When Justice Claire L'Heureux-Dubé retired in July 2002
from the Supreme Court of Canada, she was replaced by Justice Marie
Duchamp, who, like Justice L'Heureux Dube at the time of her appointment
in 1987, was a member of the Quebec Court of Appeal.
However, in 1983, when Justice Roma Mitchell, the first woman appointed
to the Supreme Court of any Australian State or Territory, retired
from her position on the Supreme Court of South Australia, there
were no other women on any of those courts. Some few years later,
Justice Mary Gaudron was appointed to the High Court of Australia,
the apex of this country's judicial system. Like Justice Mitchell
before her, she will leave that court in February 2003 as the only
woman ever to have served on it.
Over the past months, ever since Justice Gaudron announced her
intention to retire in February 2003, there has been considerable
attention focussed on whether the government would replace her with
a woman or with a man. But that question leaves aside the much bigger
issues that might have been discussed. Specifically, how are judges
appointed in Australia, and what do we mean by 'merit'?
One of the reasons that so few women have held high judicial office
in this country is that judges of superior courts in Australia are
almost invariably appointed from the ranks of practising senior
barristers. Barristers are those members of the legal profession
who do primarily court work and opinion work. They do not see clients
directly but take their instructions from solicitors, who act as
intermediaries. They are generally found around Queen's Square in
Sydney, and are easily recognisable by their tendency to wear those
quaint wigs and gowns. The most senior of them are elevated to the
status of Queen's Counsel or in some states, such as NSW, 'senior
counsel' - these are called 'silks'.
During the recent debate, we heard a lot about how appointments
should be made strictly on 'merit', rather than by reference to
some characteristic such as sex, or geographic representativeness.
Merit is one of those terms that is rarely analysed in any detail.
We don't tend to use the word unless there is some suggestion that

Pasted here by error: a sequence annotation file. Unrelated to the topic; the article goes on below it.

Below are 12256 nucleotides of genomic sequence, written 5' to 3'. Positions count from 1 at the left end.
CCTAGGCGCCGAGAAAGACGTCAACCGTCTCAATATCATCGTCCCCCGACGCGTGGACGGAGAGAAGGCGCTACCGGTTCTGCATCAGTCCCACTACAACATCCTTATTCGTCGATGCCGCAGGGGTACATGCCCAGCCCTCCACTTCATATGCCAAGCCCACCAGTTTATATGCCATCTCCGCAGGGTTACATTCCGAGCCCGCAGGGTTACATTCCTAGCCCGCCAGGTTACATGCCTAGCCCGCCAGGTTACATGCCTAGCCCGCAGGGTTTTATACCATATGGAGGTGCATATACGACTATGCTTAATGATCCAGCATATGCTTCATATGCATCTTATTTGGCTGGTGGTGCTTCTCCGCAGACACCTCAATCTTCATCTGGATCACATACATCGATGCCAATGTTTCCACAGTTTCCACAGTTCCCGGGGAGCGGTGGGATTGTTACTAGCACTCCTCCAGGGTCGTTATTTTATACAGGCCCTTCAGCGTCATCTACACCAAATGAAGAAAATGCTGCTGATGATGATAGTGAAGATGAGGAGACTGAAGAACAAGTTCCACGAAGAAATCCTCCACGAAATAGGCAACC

factors like sex, or race, or even geography are also considered
relevant, ie, it is used only when we talk of looking outside the
traditional white male paradigm. One commentator has described the
notion of 'merit' as a form of 'homosocial reproduction' or 'cloning'
given the tendency to see those who look most like ourselves, and
those whose lives most mirror our own, as meritorious. In a speech
earlier in 2002, Justice Mary Gaudron said that merit "slyly
conveys the message that men of silk are men of merit - a proposition
which, if true, would mean that there were many, many fewer than
300 men with silk in NSW, and many, many fewer than 700 Australia-wide".
Should this very small part of the legal profession be the only
pool from which we draw when we seek to find the very best legal
minds, the intellectual leaders of the judiciary whose role is to
adjudicate upon a range of competing legal principles? In countries
such as the United States, where the legal profession is not divided
into solicitors and barristers, the pool of those from whom appointments
are made is inevitably wider. In that country, as in Canada, many
of the finest judges have been appointed from the senior ranks of
the legal academy. The current Chief Justice of Canada, The Hon
Beverley McLachlin, one of three women currently serving on that
country's highest court, was a professor at the University of British
Columbia at the time she was appointed to the bench in that province
from where she was later promoted to the Supreme Court. Several
of the other nine current judges have academic backgrounds, others
have practice backgrounds, and some have both.
Rather than focus on the specifics of any individual appointment
to the Court, perhaps it is time to have a broader discussion about
the appointment of judges and about whether the judiciary is able
to respond adequately to the diversity of the community, and of
the legal issues that affect Australians in this new millennium.
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